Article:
2017 Tokyo Motor Show: Honda Concepts

© Mike Meredith, Automotive Content ExperienceHonda Sports EV Concept
The Honda Sports EV Concept is a new look at a compact sports car combining electric vehicle performance with the advantages of Artificial Intelligence for driving enjoyment. Based on the same new EV-only platform as the Urban EV Concept that debuted at the 2017 Frankfurt Motor Show in Germany, the Sports EV Concept has a fastback, sporty silhouette — vastly different from the simple, upright, retro design of the Urban EV.

© Mike Meredith, Automotive Content ExperienceHonda Sports EV Concept
While the Sports EV Concept design offers some of the retro feel of the Urban EV, the front fascia, flowing body lines and its name signal the Sports EV as Honda’s next-generation sports car. With a long hood and short rear overhang, the Sports EV Concept echoes a classic sports car profile. The front fenders arch over the front wheels and a blacked-out depression in the hood flows back to the greenhouse, creating a unique design element. Like the Urban EV Concept before it, messages can be displayed between the Sports EV’s headlights to communicate with those outside the vehicle.

© Mike Meredith, Automotive Content ExperienceHonda Urban EV Concept
The Tokyo Motor Show marked the Japan debut of the Urban EV Concept that premiered in September at the Frankfurt show. Built on an all-new platform, the Urban EV Concept is low and wide with a simple retro design. The Honda emblem is backlit in blue, which will be a new styling element for future Honda electric vehicles. Between the headlights, messages can be displayed to persons outside the vehicle, such as greetings, messages for other drivers or charging status.

© Mike Meredith, Automotive Content ExperienceHonda Urban EV Concept
Inside, the Urban EV Concept seats four in two bench seats, with the front seat finished in gray fabric with a wood trim seatback and armrests. The large floating dashboard console is also trimmed in wood with simple controls and a panoramic screen on top. A wraparound panoramic screen behind the console extends into the doors and replaces the side mirrors with camera displays. Slim A-pillars and a wraparound windshield improve visibility for the driver. The doors are rear-hinged.

© Mike Meredith, Automotive Content ExperienceHonda NeuV
The Tokyo show also was the Japan debut for the Honda NeuV, an EV concept that made its world premiere at the Consumer Electronics Show in Las Vegas in January. NeuV, which stands for New Electric Urban Vehicle, looks at future possibilities with the combination of autonomous driving technologies and AI, as well as automated ride-share use.

© Mike Meredith, Automotive Content ExperienceHonda NeuV
According to Honda, NeuV determines the driver’s stress level from facial expressions and voice tone to support safe driving. It also advances communication between the driver and the vehicle by learning the driver’s preferences and lifestyle, and then the NeuV makes suggestions in various circumstances. NeuV is designed to be more valuable to the owner by operating as an autonomous rideshare vehicle when not being used by the owner, and it can sell energy back to the grid when not in use.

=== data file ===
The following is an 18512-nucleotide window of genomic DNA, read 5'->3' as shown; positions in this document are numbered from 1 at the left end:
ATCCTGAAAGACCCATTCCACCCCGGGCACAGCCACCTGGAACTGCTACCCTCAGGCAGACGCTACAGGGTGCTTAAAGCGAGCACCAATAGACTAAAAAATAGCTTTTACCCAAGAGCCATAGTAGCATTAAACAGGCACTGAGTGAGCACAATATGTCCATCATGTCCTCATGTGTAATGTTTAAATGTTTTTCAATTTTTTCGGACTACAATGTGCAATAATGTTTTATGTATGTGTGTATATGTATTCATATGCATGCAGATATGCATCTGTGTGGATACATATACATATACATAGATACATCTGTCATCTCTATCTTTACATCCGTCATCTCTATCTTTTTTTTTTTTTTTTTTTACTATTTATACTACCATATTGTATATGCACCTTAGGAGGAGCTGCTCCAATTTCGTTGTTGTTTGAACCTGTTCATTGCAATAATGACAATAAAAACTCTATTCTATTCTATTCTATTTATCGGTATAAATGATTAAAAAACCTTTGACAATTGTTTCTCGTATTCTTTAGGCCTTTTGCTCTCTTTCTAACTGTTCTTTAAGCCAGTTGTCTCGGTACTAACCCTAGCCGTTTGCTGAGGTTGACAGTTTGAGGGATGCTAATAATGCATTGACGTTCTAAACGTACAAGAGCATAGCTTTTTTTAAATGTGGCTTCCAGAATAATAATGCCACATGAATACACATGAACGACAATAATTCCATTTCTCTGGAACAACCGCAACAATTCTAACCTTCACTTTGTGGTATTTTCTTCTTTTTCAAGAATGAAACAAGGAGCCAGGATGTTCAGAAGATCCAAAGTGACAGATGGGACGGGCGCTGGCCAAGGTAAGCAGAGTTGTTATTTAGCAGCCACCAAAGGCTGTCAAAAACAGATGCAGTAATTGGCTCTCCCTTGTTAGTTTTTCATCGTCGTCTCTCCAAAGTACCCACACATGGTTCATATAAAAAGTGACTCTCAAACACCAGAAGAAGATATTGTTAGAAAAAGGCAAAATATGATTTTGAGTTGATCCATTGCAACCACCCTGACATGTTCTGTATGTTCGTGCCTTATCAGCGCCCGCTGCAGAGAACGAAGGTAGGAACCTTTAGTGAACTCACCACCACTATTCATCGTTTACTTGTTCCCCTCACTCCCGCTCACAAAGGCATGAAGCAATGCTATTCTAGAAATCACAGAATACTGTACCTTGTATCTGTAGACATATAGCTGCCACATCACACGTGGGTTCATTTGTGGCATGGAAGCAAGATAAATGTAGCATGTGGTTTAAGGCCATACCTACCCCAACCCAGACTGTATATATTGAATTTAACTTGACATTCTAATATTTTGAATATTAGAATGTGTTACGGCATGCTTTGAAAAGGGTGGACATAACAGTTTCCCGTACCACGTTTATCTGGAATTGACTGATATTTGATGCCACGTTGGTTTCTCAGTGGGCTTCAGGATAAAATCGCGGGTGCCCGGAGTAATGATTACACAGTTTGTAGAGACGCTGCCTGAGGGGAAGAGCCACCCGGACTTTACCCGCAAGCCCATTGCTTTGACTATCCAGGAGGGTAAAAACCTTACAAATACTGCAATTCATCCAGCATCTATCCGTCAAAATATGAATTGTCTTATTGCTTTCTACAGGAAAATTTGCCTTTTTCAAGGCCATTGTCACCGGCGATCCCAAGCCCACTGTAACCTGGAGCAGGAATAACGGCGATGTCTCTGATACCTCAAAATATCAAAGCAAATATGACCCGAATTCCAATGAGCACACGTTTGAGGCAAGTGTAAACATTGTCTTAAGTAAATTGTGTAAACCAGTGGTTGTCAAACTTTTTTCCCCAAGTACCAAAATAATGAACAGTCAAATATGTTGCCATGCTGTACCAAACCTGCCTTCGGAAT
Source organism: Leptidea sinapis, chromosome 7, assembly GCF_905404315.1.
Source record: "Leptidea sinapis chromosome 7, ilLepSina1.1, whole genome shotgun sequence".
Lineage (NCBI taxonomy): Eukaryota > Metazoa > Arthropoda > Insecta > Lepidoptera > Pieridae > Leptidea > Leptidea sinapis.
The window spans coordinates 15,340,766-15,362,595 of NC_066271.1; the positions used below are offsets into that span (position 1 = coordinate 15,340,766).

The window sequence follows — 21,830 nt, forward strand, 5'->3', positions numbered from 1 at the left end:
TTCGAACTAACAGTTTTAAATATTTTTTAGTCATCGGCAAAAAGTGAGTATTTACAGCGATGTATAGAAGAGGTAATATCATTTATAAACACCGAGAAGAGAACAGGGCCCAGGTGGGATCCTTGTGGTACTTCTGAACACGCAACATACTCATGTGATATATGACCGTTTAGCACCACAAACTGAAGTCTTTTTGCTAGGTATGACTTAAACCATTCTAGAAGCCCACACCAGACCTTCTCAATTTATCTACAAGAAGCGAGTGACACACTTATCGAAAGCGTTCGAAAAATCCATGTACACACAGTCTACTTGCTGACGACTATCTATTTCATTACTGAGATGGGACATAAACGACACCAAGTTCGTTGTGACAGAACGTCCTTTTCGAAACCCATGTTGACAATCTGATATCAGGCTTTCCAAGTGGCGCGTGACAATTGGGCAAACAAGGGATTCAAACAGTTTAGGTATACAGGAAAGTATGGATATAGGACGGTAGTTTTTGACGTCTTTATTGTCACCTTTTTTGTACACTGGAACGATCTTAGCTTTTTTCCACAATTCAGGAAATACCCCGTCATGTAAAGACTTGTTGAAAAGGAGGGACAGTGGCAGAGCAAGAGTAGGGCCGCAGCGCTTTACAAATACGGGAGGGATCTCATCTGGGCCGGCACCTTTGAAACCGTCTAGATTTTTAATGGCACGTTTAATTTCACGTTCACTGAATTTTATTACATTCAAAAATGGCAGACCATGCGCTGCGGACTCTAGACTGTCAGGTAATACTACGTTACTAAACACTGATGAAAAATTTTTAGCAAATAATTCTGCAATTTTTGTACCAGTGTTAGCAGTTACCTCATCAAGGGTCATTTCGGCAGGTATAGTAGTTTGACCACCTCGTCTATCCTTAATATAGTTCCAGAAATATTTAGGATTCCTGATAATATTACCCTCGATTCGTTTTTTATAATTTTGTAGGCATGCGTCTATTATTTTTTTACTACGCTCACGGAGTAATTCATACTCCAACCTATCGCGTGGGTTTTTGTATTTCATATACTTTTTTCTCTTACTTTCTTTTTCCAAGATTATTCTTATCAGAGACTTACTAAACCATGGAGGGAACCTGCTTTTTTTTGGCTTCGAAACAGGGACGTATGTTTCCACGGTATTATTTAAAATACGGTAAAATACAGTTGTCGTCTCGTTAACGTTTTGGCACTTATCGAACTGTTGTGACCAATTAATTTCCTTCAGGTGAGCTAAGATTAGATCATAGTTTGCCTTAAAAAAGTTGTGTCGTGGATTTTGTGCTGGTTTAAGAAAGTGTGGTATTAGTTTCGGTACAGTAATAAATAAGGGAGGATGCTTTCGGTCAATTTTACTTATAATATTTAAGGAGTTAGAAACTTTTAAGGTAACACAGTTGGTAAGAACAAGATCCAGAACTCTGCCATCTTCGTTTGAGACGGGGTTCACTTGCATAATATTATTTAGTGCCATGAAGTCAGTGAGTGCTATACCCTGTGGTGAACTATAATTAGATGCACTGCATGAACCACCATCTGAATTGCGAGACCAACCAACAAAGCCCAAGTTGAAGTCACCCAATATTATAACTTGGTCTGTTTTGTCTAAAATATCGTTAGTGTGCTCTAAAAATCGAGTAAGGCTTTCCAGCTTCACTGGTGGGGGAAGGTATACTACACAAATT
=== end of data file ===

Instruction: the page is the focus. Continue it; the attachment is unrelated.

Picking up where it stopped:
© Mike Meredith, Automotive Content ExperienceHonda Riding Assist-e
In the motorcycle realm, Honda’s Tokyo debuts included the world premiere of an experimental motorcycle with Honda Riding Assist-e, which features Honda’s proprietary balance control technology developed through the automaker’s humanoid robot research.

© Mike Meredith, Automotive Content ExperienceHonda Riding Assist-e
With Riding Assist-e, the motorcycle automatically balances itself at very low speeds, thereby reducing demands on the rider to make motorcycling easier and more fun by mitigating the risk of a fall. Riding Assist-e is powered by an electric motor.

© Mike Meredith, Automotive Content ExperienceHonda Super Cub 110 Concept
Production of the Honda Super Cub motorcycle topped 100 million units worldwide in October 2017, and in celebration of that momentous milestone Honda revealed a celebratory Super Cub 110 Concept at the Tokyo Motor Show. A show display looked back at nearly 60 years of the Honda Super Cub, which first went on sale in August 1958.

© Mike Meredith, Automotive Content ExperienceHistory of Honda Super Cub
At the time the Super Cub debuted, most motorcycles were powered by a 2-cycle engine, but the Super Cub offered an innovative and high-performance 50cc 4-stroke that was both economical and durable. The first Super Cub also features a low backbone frame that makes it easier to get on and off, a centrifugal clutch requiring no clutch operation by the rider, and a plastic leg shield that reduces the amount of dirt and wind experienced by the rider.

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